(Getty)
(Getty)

No challenge, no win
Speechless.

The Yankees have suffered plenty of heart-breaking and frustrating losses this season, yet somehow Game 2 managed to top them all, zooming to first place in the W.L.O.T.S. (Worst Loss of the Season) standings. How improbable was this loss?

  • The five-run blown lead was tied for their second-largest in the postseason; the last time they gagged a five-run lead in the playoffs was the 2002 ALDS (Game 3) against the Angels. And it was the first time ever the Indians erased a deficit of five-plus runs to win a playoff game.
  • Scoring eight runs, fueled by three homers, should have been enough offense to win this game. Before Friday’s loss, the Yankees were 14-0 all-time in the postseason when scoring at least eight runs and going deep three times in a game.
  • It was just the second time the Yankees lost a postseason game on the road in the 13th inning or later. It’s probably best to not mention the other one (Game 5 of 2004 ALCS vs. the Red Sox). Sorry.

And still, sometimes, baseball is predictable. This was the third extra-inning playoff contest between these two teams — and the Yankees have now lost all three.

Obviously the major pivot point of the game was the non-challenge by Joe Girardi in the sixth inning. Before we get to the numbers, Girardi’s non-challenge was clearly an inexcusable mistake given the circumstances. Anyways, here’s a couple stats related to the at-bat.

First, Chad Green had faced 190 left-handed batters in his career entering Game 2, and had hit exactly one of them (Chris Davis last year). And Francisco Lindor’s grand slam was the first extra-base hit that Green had allowed with the bases loaded in his career. Second, the Yankees challenged six hit-by-pitch calls in the regular season, which was the most of any team (they ranked 13th in total challenges with 42). And overall, the Yankees 75 percent success rate on all challenged plays this season was the best in the majors.

Now that The Ugly chapter of this game has been written, let’s finish off with The Good. Remember, the Yankees pummeled the likely AL Cy Young winner, Corey Kluber, for six runs and seven hits. Gary Sanchez kick-started the offense with a two-run homer in the first inning. The 24-year-old is the youngest Yankee catcher to homer in a postseason (a 22-year-old Yogi Berra homered in the 1947 World Series as a pinch-hitter).

Aaron Hicks then sent Kluber to the showers with a three-run bomb in the third inning that put the Yankees ahead 6-3. That gave us a nice #FunFact: he joined Bernie Williams and Mickey Mantle as the only Yankee centerfielders to hit a tie-breaking, multi-run homer in the playoffs.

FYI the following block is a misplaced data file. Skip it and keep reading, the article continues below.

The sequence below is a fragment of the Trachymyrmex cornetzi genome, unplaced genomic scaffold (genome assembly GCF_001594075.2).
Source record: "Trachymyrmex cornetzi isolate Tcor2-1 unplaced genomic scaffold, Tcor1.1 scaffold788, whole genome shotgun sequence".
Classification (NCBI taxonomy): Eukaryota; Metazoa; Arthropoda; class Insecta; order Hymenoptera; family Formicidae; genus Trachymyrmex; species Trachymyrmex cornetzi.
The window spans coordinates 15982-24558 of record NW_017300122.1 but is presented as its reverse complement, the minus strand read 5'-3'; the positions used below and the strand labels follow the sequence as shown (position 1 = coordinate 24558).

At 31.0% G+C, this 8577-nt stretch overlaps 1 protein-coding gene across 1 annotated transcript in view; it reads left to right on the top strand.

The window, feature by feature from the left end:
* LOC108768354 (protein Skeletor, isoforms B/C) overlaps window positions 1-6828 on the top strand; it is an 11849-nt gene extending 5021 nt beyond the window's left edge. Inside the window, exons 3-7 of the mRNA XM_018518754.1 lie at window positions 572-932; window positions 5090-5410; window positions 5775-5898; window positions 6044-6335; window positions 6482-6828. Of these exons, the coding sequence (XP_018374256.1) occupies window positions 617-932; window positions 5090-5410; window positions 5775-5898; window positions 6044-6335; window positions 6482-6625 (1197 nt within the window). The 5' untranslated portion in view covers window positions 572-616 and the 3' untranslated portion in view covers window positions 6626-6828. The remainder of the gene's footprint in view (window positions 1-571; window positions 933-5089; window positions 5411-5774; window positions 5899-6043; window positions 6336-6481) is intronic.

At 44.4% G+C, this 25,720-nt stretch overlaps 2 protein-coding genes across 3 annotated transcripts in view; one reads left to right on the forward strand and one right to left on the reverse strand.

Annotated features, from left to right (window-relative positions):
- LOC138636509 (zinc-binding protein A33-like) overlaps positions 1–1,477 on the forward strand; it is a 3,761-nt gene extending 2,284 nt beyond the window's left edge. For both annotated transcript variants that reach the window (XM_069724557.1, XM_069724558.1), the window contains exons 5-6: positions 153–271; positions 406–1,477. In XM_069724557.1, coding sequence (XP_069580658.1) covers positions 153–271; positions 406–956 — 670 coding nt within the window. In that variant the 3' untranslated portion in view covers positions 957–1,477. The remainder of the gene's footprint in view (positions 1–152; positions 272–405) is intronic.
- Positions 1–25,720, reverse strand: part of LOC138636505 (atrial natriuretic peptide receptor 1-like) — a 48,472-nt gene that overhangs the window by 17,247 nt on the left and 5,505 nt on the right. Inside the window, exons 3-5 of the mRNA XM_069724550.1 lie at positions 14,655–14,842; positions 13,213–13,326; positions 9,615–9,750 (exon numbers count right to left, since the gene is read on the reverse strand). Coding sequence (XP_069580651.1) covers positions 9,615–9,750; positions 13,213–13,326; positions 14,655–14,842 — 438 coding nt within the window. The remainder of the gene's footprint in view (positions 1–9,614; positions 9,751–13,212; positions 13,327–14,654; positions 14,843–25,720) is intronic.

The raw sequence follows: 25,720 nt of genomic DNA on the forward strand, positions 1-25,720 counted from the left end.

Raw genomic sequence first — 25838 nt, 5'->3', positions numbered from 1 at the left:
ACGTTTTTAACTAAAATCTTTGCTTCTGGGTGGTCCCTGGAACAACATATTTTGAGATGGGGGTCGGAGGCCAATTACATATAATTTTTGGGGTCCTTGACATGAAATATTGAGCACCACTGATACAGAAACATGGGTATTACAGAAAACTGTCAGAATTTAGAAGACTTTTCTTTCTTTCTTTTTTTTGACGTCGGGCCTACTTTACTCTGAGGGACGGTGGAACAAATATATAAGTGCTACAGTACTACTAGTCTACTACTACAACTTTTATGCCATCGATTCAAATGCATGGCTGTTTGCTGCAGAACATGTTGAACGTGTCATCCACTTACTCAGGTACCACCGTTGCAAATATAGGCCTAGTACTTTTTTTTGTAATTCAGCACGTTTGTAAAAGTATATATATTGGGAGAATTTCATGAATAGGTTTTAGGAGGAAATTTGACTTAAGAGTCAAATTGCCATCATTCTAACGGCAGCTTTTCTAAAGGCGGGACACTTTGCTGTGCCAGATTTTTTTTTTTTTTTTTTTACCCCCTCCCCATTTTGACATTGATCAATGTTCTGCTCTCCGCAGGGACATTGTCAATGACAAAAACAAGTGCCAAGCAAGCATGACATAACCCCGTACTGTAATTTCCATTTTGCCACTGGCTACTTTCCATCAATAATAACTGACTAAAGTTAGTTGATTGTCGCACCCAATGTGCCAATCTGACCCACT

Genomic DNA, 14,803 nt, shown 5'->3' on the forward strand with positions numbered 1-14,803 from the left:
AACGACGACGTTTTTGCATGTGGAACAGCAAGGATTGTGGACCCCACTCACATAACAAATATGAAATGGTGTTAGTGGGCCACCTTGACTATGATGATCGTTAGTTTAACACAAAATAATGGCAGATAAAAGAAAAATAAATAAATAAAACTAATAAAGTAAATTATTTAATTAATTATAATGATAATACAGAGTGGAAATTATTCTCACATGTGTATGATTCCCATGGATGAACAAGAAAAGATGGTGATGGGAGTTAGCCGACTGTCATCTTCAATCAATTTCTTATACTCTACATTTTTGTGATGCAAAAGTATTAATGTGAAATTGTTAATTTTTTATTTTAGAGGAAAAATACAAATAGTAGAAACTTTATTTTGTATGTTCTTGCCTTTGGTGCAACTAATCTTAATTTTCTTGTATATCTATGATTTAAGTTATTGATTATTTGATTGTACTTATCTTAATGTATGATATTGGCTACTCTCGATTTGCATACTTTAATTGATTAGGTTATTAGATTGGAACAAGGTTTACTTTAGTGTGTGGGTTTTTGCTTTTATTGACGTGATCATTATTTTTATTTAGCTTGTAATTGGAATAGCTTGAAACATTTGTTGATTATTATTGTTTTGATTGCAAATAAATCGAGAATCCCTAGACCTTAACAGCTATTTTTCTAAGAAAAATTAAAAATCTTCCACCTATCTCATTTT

Finally, Greg Bird extended the lead to 8-3 with a towering shot to rightfield in the fifth. Bird and Sanchez became the second set of Yankee teammates under age 25 to homer in a postseason game. Joe DiMaggio and Charlie Keller also did it in Game 3 of the 1939 World Series.

(Getty)
(Getty)

It ain’t over ’til …
The Yankees staved off elimination with a dramatic 1-0 win in Game 3 on Sunday night, showing off their Fighting Spirit once again in this rollercoaster, never-say-die season.

It was the sixth 1-0 win in franchise postseason history and the third in a potential elimination game (also 2001 ALDS Game 3 and 1962 World Series Game 7). Their only other 1-0 playoff win in the Bronx was in Game 1 of the 1949 World Series against the Dodgers.

In contrast to the rest of this run-happy postseason, Game 3 was a classic – and unprecedented – pitchers duel. It was the first postseason game in major-league history where each starter allowed zero runs, no more than three hits and had at least five strikeouts.

Masahiro Tanaka delivered an ace-like performance for the Yankees, carving up the Indians lineup with his nasty, dive-bombing splitter and late-breaking slider. Considering the magnitude of the game, Tanaka’s gem becomes even more impressive and historic. A worthy #FunFact for our ‘Hiro: he is the first Yankee pitcher ever to toss at least seven scoreless innings, strike out seven-or-more guys and give up three hits or fewer in a potential postseason elimination contest.

Aroldis Chapman also came through in the clutch with a white-knuckle, five-out save to seal the win. Since saves became official in 1969, the only other pitcher in baseball history to record a save of at least five outs in a 1-0 win with his team facing postseason elimination was Mariano Rivera in Game 3 of the 2001 ALDS.